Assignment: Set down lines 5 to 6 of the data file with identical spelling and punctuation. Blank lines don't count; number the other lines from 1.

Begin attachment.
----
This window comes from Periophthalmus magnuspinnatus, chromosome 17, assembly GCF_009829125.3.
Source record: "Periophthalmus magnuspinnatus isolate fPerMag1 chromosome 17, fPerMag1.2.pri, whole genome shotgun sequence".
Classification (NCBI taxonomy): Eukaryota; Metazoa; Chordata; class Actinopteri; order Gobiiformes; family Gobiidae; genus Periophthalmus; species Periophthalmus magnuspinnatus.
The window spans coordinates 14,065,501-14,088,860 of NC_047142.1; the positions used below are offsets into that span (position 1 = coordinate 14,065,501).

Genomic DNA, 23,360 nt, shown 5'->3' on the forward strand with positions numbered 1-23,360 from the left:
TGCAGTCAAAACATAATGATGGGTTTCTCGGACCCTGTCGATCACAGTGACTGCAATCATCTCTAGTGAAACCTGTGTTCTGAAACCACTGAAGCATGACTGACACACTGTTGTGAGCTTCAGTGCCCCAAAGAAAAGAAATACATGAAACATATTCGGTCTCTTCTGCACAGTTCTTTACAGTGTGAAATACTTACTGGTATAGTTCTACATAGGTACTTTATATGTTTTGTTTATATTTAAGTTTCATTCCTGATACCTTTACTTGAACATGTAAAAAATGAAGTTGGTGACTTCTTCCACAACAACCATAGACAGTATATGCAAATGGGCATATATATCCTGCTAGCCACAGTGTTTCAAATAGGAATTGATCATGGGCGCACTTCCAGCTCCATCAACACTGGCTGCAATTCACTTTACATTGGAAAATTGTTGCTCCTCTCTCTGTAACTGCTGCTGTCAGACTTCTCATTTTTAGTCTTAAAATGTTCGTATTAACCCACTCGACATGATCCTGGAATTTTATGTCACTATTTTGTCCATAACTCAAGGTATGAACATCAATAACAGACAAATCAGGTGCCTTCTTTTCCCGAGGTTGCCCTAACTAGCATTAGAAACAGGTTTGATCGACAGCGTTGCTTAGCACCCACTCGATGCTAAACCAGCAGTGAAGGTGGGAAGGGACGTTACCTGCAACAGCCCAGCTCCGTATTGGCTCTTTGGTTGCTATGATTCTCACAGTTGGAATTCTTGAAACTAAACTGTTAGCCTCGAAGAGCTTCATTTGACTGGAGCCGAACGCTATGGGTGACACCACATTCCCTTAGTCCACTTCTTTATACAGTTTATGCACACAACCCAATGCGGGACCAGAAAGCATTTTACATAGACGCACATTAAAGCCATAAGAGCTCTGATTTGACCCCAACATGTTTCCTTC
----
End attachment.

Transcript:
Genomic DNA, 23,360 nt, shown 5'->3' on the forward strand with positions numbered 1-23,360 from the left:
TGCAGTCAAAACATAATGATGGGTTTCTCGGACCCTGTCGATCACAGTGACTGCAATCATCTCTAGTGAAACCTGTGTTCTGAAACCACTGAAGCATGACTGACACACTGTTGTGAGCTTCAGTGCCCCAAAGAAAAGAAATACATGAAACATATTCGGTCTCTTCTGCACAGTTCTTTACAGTGTGAAATACTTACTGGTATAGTTCTACATAGGTACTTTATATGTTTTGTTTATATTTAAGTTTCATTCCTGATACCTTTACTTGAACATGTAAAAAATGAAGTTGGTGACTTCTTCCACAACAACCATAGACAGTATATGCAAATGGGCATATATATCCTGCTAGCCACAGTGTTTCAAATAGGAATTGATCATGGGCGCACTTCCAGCTCCATCAACACTGGCTGCAATTCACTTTACATTGGAAAATTGTTGCTCCTCTCTCTGTAACTGCTGCTGTCAGACTTCTCATTTTTAGTCTTAAAATGTTCGTATTAACCCACTCGACATGATCCTGGAATTTTATGTCACTATTTTGTCCATAACTCAAGGTATGAACATCAATAACAGACAAATCAGGTGCCTTCTTTTCCCGAGGTTGCCCTAACTAGCATTAGAAACAGGTTTGATCGACAGCGTTGCTTAGCACCCACTCGATGCTAAACCAGCAGTGAAGGTGGGAAGGGACGTTACCTGCAACAGCCCAGCTCCGTATTGGCTCTTTGGTTGCTATGATTCTCACAGTTGGAATTCTTGAAACTAAACTGTTAGCCTCGAAGAGCTTCATTTGACTGGAGCCGAACGCTATGGGTGACACCACATTCCCTTAGTCCACTTCTTTATACAGTTTATGCACACAACCCAATGCGGGACCAGAAAGCATTTTACATAGACGCACATTAAAGCCATAAGAGCTCTGATTTGACCCCAACATGTTTCCTTC